Preparing for your next holiday or a weekend break with your caravan? You might have done it a hundred times before but it’s probably a good idea to remind yourself about packing the trailer.
Here are our top tips on packing your caravan so that you remain street-legal while on the road and to make sure you pack all you need – but no more.
Keeping it legal
When towing a caravan, the latter is restricted to a legal maximum weight. The welter of different measures may give rise to some confusion but the main ones to keep in mind are:
Maximum Authorised Mass (MAM)
- this is the key weight to bear in mind and represents the total weight of your caravan and the maximum load it may legally carry – you might also see the same weight referred to as the Maximum Technically Permissible Laden Mass (MTPLM);
- not only is this the legal maximum it also gives a guide to the type of vehicle needed to tow it – the MTPLM should not be more than 85% of your car’s kerb weight;
Mass in Running Order (MIRO)
- yet another weight you need to be familiar with is that of the Mass In Running Order (MIRO) or the weight of your caravan (including its fixtures and fittings) as it left the factory – so that you can calculate the maximum permissible weight of everything you load into your caravan simply by subtracting the MIRO from the MAM; and
- your caravan’s manufacturer will also specify the maximum nose weight – the maximum load exerted on the towing bar of your car.
With the legal niceties riding so heavily on the laden weight of your caravan, it clearly pays to keep your packing as light as possible, suggests a thread on Caravan Talk – it doesn’t necessarily mean leaving useful kit at home so much as choosing lightweight gear whenever possible.
Equally important – given that there is a critical nose weight – is the distribution of the load. Try to place heaviest items on the floor – so they do not have space to fall – in the middle of your caravan, more or less over the wheel axle.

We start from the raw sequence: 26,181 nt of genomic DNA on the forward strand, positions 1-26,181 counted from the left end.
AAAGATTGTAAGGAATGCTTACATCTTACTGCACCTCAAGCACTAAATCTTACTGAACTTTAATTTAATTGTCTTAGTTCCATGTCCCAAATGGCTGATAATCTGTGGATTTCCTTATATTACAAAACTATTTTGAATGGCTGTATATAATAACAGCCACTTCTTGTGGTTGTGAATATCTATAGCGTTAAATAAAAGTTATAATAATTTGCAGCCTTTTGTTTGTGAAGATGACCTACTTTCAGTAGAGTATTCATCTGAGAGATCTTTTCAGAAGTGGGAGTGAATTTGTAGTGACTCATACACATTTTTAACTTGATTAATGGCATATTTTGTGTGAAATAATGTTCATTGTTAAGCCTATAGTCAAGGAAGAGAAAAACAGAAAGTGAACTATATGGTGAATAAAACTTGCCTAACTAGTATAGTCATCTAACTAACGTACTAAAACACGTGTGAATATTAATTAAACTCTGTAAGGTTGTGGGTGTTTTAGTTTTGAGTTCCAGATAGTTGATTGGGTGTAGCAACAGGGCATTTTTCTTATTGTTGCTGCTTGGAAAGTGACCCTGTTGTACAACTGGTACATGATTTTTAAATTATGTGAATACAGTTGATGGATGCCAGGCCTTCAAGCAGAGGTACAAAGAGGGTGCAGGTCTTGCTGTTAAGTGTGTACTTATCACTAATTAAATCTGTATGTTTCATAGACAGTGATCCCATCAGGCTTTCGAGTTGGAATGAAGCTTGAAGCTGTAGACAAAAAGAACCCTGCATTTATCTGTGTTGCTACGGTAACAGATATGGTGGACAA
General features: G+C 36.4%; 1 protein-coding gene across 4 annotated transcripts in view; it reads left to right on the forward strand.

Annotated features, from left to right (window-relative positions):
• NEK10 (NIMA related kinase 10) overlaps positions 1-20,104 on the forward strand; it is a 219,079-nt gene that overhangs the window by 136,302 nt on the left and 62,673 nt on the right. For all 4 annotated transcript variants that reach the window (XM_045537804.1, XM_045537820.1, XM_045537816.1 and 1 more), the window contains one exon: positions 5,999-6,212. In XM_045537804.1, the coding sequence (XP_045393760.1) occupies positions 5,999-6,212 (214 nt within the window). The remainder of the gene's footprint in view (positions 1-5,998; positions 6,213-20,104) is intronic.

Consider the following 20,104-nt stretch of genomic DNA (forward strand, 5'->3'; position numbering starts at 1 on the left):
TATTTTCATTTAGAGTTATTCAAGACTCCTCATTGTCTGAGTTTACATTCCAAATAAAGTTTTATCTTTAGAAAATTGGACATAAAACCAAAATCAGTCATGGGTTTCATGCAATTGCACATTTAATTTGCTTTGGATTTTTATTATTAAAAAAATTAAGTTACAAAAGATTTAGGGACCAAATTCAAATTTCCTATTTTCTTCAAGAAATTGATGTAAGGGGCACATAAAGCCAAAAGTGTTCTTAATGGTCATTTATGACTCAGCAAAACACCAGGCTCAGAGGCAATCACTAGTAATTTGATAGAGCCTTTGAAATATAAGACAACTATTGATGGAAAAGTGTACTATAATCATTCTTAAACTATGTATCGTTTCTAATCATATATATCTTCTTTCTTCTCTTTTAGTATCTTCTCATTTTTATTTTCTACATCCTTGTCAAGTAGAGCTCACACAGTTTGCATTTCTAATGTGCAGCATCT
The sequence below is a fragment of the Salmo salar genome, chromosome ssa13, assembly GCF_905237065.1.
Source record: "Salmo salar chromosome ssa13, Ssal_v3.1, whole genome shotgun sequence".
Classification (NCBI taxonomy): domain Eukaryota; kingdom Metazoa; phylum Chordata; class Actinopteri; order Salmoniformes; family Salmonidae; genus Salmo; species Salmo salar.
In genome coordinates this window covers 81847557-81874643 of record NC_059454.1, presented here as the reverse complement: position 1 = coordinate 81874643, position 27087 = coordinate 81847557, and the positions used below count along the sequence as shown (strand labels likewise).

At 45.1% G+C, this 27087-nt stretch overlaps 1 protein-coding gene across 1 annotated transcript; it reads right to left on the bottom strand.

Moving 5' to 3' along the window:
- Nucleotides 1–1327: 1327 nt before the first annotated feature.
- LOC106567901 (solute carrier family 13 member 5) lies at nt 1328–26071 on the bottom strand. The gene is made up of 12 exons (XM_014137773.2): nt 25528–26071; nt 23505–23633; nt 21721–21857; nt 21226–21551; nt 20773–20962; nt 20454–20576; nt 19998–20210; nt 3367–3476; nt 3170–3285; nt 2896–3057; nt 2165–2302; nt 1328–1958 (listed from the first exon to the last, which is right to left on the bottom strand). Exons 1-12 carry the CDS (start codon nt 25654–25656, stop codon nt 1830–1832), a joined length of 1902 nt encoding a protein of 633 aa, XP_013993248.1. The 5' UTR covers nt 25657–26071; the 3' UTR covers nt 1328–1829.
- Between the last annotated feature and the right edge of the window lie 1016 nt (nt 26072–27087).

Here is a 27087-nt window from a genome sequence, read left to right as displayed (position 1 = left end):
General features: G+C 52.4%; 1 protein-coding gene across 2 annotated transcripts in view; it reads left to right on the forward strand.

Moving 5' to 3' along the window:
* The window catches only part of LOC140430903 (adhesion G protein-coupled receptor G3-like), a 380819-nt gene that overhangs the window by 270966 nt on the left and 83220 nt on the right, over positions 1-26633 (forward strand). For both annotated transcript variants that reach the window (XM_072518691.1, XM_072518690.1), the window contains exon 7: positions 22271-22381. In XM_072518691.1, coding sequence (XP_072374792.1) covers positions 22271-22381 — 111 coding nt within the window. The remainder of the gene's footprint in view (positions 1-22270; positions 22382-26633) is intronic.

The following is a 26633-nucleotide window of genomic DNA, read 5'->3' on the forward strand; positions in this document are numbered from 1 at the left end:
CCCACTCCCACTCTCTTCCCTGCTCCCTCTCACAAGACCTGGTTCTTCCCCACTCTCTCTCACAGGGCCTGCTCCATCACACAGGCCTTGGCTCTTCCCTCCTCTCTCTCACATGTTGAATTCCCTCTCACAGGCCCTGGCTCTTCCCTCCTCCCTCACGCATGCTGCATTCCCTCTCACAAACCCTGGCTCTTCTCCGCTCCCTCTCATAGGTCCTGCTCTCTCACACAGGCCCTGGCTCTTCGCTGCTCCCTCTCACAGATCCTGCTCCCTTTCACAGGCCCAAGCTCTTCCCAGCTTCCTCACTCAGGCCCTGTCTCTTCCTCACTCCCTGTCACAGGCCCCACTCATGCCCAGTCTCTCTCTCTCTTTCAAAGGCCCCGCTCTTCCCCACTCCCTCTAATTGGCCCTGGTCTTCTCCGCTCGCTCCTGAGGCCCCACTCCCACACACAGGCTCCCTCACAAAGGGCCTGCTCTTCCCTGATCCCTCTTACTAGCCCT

And, of course, the lighter the load, typically the less fuel you’ll consume.
Another weight-saving tip is to only partly fill your caravan’s water tank and cistern rather than weighing it down with unnecessary water on the journey – you can easily fill the reserves to capacity once you reach your campsite.
Similar considerations go for the gas cylinders stowed in your caravan. You are likely to have a shrewd idea how much gas you are likely to consume – depending on the length of your holiday and the time of year (whether you will be firing up the heating system, for example). So, if you are away for a relatively short time or touring in the height of a warm summer, think about leaving one of the cylinders at home or travelling with only a spare empty cylinder which you can refill if needs be.
Your caravan might be your home away from home, but you can go easy on the provisions you need to take with you. Even if you’re headed somewhere off the beaten track, you’re still likely to pass shops nearby.
Stocking up once you get there saves you valuable space and weight for the journey – and promises extra fun when buying the produce from foreign parts in a language that’s probably not your own.